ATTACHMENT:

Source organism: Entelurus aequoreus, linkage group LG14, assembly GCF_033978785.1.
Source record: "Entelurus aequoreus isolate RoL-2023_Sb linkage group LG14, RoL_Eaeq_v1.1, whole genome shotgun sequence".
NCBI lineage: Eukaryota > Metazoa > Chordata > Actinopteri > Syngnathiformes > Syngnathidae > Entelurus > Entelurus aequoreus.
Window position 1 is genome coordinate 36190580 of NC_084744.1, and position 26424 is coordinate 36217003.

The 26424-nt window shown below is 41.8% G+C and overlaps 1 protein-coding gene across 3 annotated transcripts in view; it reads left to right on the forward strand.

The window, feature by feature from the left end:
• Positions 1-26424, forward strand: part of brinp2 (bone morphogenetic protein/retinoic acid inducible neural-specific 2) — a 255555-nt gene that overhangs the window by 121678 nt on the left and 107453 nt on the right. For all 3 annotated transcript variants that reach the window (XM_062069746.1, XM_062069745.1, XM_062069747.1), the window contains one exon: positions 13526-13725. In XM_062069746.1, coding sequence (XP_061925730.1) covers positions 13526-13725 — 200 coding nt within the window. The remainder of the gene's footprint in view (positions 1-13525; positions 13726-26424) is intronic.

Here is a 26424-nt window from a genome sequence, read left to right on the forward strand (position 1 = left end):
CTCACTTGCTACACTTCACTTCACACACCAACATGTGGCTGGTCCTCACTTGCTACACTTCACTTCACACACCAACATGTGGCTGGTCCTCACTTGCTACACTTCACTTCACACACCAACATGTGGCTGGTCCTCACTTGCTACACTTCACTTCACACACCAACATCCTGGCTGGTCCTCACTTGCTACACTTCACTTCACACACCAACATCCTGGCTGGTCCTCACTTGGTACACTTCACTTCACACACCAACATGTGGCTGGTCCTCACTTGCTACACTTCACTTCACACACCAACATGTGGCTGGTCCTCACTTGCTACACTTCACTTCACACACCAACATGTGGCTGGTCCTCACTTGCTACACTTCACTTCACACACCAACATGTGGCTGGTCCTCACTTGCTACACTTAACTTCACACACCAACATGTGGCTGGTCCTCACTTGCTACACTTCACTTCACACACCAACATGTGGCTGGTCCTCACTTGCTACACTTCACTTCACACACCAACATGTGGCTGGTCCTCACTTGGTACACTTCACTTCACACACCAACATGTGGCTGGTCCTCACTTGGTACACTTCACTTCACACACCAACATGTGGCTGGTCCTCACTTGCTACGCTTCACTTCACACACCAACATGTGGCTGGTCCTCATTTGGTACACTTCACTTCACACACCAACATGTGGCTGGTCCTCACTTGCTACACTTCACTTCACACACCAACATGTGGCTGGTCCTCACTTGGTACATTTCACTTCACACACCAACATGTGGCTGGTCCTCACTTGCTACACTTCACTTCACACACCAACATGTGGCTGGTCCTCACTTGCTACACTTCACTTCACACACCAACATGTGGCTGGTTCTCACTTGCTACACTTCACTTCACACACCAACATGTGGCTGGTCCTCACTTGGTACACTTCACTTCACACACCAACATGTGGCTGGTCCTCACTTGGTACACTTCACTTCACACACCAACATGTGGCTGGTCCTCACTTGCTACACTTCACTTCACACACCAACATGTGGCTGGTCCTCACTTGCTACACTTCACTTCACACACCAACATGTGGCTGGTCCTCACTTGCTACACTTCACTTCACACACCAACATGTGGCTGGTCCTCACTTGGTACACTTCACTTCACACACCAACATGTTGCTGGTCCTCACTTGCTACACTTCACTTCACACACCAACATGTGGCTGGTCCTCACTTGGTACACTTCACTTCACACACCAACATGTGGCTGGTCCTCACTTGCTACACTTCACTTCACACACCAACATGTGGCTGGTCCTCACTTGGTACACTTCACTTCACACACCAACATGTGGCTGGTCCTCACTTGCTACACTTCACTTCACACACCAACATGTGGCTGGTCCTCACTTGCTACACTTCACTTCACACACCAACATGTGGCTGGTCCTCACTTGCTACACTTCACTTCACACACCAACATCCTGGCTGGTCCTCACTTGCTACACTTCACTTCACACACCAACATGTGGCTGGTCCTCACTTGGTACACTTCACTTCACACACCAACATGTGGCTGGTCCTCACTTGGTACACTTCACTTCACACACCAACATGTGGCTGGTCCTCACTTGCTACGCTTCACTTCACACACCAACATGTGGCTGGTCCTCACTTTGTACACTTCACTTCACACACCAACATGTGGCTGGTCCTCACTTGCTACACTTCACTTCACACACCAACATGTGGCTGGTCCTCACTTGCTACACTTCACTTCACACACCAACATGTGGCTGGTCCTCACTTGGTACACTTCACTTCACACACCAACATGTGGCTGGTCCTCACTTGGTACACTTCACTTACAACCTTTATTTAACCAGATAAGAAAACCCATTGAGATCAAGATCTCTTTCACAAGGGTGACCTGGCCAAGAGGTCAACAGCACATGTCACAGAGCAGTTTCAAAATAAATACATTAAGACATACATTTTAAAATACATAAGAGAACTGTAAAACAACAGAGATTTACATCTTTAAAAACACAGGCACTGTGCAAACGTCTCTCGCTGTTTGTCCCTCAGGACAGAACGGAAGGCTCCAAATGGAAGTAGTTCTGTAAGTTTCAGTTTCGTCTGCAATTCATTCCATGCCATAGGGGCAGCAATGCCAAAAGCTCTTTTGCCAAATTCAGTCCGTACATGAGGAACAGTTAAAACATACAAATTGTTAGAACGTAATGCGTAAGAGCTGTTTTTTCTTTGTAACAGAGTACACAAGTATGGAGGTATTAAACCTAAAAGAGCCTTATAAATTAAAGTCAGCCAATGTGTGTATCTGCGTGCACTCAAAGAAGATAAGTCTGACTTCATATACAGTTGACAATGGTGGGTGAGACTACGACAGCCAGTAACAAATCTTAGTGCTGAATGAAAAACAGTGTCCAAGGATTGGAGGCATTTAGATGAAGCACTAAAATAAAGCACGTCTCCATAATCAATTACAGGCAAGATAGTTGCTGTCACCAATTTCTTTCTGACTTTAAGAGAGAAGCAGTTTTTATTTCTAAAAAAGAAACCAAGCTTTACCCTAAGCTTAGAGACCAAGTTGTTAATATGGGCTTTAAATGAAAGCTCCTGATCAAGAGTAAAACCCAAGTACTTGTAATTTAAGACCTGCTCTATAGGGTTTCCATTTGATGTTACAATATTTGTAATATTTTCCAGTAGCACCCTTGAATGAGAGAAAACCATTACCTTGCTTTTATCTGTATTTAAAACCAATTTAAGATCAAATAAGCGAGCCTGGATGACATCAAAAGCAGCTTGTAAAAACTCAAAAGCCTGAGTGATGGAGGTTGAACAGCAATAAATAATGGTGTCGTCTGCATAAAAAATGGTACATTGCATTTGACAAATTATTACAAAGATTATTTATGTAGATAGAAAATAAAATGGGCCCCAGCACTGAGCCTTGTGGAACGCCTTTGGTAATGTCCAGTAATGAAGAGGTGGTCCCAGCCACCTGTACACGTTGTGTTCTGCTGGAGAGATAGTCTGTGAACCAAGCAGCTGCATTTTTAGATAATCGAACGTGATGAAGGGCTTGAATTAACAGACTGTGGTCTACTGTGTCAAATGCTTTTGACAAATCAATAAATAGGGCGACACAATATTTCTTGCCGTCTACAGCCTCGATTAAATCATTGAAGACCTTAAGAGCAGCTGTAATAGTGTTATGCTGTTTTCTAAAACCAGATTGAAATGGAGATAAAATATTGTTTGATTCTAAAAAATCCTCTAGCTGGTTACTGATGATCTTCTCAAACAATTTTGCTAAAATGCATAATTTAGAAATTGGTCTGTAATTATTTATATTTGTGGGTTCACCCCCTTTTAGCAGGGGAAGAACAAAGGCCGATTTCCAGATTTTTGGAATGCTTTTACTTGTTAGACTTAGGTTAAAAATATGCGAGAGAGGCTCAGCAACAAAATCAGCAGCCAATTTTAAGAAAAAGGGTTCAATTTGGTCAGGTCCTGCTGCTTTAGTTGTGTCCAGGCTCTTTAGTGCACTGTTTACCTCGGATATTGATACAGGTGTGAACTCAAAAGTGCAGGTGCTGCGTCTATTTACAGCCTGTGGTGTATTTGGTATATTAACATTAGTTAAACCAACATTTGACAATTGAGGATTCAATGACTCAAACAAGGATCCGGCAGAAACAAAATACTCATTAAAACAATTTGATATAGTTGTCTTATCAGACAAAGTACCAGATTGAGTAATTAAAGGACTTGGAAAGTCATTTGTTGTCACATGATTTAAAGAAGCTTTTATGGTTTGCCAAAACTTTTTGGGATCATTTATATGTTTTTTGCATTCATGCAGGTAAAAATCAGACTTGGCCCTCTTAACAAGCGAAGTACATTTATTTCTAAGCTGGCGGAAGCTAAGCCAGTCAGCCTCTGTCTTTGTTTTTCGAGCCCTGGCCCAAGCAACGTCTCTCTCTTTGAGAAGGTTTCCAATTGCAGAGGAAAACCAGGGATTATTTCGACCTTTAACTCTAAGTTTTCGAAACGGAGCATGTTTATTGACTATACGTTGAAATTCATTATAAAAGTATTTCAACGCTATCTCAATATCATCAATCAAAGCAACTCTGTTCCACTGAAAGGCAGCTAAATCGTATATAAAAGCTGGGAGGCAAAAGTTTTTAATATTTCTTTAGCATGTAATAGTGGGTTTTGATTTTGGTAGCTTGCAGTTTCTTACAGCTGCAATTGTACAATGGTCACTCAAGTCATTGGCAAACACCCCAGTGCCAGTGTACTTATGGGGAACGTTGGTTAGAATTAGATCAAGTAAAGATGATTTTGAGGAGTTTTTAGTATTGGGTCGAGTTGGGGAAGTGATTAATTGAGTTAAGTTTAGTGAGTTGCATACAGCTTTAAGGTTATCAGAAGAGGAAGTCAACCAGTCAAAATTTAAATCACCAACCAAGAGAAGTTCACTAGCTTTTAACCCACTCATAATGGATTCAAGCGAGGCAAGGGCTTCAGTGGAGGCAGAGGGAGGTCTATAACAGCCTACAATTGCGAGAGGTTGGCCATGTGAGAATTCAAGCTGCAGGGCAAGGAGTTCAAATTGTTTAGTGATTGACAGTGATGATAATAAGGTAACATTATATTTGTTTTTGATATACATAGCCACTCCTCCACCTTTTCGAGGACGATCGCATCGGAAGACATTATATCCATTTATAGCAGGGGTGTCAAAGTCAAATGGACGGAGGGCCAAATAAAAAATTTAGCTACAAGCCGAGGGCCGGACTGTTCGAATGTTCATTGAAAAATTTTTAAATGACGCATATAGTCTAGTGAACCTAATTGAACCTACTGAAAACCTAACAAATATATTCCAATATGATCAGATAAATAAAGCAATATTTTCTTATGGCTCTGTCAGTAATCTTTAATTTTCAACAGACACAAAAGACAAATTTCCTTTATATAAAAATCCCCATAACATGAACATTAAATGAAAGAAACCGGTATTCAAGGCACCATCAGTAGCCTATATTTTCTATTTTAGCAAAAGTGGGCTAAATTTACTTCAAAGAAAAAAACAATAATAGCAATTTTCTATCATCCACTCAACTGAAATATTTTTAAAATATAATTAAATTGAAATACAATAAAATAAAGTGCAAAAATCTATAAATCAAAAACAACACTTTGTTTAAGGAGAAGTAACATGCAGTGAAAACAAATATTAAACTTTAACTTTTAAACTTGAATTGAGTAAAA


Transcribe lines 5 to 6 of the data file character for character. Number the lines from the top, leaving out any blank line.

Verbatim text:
The 26424-nt window shown below is 41.8% G+C and overlaps 1 protein-coding gene across 3 annotated transcripts in view; it reads left to right on the forward strand.

The window, feature by feature from the left end: